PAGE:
Using the latest in aberration-corrected electron microscopy, Oak Ridge National Laboratory researchers and their colleagues have obtained the first images that distinguish that distinguish individual light atoms such as boron, carbon, nitrogen and oxygen.
The ORNL images were obtained with a Z-contrast scanning transmission electron microscope (STEM). Individual atoms of carbon, boron, nitrogen and oxygen—all of which have low atomic numbers—were resolved on a single-layer boron nitride sample.
"This research marks the first instance in which every atom in a significant part of a nonperiodic material has been imaged and chemically identified," says Materials Science and Technology Division researcher Stephen Pennycook. "It represents the most recent accomplishment of the combined technologies of Z-contrast STEM and aberration correction."
Pennycook and ORNL colleague Matthew Chisholm were joined by a team that included Sokrates Pantelides, Mark Oxley and Timothy Pennycook of Vanderbilt University and ORNL; Valeria Nicolosi at Oxford University; and Ondrej Krivanek, George Corbin, Niklas Dellby, Matt Murfitt, Chris Own and Zotlan Szilagyi of Nion Company, which designed and built the microscope. The team's Z-contrast STEM analysis is described in an article published in the March 25, 2010, issue of the journal Nature.
The team's new high-resolution imaging technique enables materials researchers to analyze, atom by atom, the molecular structure of experimental materials and discern their structural defects. Defects introduced into a material—for example, the placement of an impurity atom or molecule in the material's structure—are often responsible for the material's properties. The group analyzed a monolayer hexagonal boron nitride sample prepared at Oxford University and was able to find and identify three types of atomic substitutions: carbon atoms substituting for boron, carbon substituting for nitrogen and oxygen substituting for nitrogen. Boron, carbon, nitrogen and oxygen have atomic numbers, or Z values, of five, six, seven and eight, respectively.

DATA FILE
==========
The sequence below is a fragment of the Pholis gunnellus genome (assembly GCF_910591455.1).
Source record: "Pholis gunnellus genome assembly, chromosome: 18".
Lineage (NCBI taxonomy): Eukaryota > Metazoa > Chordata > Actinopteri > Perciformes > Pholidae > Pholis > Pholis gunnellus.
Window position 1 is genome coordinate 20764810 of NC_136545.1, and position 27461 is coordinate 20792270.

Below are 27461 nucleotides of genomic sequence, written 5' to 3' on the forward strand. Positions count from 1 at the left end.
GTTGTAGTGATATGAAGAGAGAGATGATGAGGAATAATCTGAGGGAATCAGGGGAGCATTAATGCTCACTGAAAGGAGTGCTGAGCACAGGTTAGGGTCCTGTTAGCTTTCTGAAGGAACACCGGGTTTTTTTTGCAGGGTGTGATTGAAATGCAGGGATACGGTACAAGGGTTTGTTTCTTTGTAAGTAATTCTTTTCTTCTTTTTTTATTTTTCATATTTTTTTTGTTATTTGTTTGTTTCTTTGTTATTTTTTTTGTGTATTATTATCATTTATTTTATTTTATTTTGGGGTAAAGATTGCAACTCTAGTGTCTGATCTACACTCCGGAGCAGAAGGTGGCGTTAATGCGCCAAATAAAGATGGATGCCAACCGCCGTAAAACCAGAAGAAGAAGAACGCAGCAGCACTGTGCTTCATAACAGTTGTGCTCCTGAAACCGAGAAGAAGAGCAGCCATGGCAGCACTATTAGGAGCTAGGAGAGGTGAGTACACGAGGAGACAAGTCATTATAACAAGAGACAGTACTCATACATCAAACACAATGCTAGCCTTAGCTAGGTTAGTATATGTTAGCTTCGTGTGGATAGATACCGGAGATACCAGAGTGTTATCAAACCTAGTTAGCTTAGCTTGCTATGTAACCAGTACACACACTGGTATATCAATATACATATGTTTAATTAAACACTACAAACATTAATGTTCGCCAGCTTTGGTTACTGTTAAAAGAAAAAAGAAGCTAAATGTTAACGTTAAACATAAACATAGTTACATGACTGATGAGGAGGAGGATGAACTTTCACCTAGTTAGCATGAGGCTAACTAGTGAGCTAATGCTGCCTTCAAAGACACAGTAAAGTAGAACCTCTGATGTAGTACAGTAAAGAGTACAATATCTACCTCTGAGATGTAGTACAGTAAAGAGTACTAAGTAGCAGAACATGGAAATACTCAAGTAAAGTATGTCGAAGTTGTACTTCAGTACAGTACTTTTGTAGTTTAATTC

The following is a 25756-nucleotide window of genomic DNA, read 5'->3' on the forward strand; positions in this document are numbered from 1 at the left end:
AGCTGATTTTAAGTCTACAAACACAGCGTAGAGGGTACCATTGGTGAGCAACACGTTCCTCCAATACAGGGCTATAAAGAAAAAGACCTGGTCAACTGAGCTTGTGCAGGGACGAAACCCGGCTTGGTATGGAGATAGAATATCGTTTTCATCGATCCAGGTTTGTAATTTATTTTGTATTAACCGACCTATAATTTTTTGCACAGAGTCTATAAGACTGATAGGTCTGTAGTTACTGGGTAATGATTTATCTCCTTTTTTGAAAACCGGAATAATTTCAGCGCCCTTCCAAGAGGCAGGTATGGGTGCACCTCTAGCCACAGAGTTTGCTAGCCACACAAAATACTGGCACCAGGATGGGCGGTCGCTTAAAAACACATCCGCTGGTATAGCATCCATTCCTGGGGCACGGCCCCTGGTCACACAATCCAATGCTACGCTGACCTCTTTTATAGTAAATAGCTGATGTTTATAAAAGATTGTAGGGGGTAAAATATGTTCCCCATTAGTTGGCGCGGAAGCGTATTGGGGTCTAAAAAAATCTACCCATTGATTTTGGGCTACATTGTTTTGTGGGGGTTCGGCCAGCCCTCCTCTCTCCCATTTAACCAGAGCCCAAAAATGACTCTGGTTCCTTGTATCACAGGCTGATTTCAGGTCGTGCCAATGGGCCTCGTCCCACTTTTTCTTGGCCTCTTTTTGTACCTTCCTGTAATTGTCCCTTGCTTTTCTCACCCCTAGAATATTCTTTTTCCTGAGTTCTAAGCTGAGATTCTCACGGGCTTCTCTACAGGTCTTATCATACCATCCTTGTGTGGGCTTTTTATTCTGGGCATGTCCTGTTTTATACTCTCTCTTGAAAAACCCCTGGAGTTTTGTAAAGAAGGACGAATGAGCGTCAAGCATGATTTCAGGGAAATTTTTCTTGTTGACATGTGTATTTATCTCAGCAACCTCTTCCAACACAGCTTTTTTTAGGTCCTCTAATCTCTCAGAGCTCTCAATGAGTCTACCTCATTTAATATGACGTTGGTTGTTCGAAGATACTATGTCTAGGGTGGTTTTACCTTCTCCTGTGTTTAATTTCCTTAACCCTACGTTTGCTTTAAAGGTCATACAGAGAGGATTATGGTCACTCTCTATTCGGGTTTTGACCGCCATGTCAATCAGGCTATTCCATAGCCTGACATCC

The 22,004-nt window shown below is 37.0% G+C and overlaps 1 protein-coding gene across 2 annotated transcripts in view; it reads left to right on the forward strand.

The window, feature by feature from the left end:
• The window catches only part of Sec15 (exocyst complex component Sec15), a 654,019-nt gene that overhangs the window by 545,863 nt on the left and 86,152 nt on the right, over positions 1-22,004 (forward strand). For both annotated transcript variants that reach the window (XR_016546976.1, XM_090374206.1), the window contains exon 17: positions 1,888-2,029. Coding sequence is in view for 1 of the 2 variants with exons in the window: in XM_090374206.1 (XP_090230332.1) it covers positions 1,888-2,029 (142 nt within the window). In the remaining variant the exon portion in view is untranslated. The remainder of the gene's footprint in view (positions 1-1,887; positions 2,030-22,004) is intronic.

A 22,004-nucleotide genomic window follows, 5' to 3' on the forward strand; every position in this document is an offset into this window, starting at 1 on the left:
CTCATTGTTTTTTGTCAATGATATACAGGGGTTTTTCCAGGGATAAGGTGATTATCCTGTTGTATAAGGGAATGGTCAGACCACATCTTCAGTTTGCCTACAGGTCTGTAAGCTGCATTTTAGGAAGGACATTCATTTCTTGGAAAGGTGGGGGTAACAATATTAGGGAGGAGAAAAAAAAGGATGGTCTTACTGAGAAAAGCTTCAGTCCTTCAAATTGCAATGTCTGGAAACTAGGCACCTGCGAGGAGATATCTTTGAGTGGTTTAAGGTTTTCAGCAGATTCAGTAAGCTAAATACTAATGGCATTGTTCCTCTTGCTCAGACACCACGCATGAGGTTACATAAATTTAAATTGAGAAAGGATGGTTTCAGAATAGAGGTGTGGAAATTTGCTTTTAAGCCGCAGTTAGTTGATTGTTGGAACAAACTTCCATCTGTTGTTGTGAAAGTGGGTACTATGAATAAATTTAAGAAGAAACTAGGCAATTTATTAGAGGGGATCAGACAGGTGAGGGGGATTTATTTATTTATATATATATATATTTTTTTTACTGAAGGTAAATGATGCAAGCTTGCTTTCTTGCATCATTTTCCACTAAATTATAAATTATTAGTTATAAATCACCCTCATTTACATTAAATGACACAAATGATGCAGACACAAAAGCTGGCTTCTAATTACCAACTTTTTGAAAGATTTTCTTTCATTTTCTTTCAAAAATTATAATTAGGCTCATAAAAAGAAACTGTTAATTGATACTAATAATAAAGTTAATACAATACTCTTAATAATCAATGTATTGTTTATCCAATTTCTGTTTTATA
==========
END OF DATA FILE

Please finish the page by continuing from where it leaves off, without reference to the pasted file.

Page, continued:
The experiments were performed on a 100-kilovolt Nion UltraSTEM microscope optimized for low-voltage operation at 60 kilovolts. Aberration correction, in which distortions and artifacts caused by lens imperfections and environmental effects are computationally filtered and corrected, was conceived of decades ago but only in recent years made possible by advances in computing. Aided by the technology, ORNL's electron microscopy group set a resolution record in 2004 with the laboratory's 300-kilovolt STEM.
The recent advance comes at a much lower voltage for a reason. "Operating at 60 kilovolts enables us to avoid atom-displacement damage to the sample, which is encountered with low Z-value atoms above about 80 kilovolts," Pennycook says. "We could not perform this experiment with a 300-kilovolt STEM." Armed with the high-resolution images, materials, chemical and nanoscience researchers and theorists can design more accurate computational simulations to predict the behavior of advanced materials, which are key to meeting research challenges that include energy storage and energy-efficient technologies.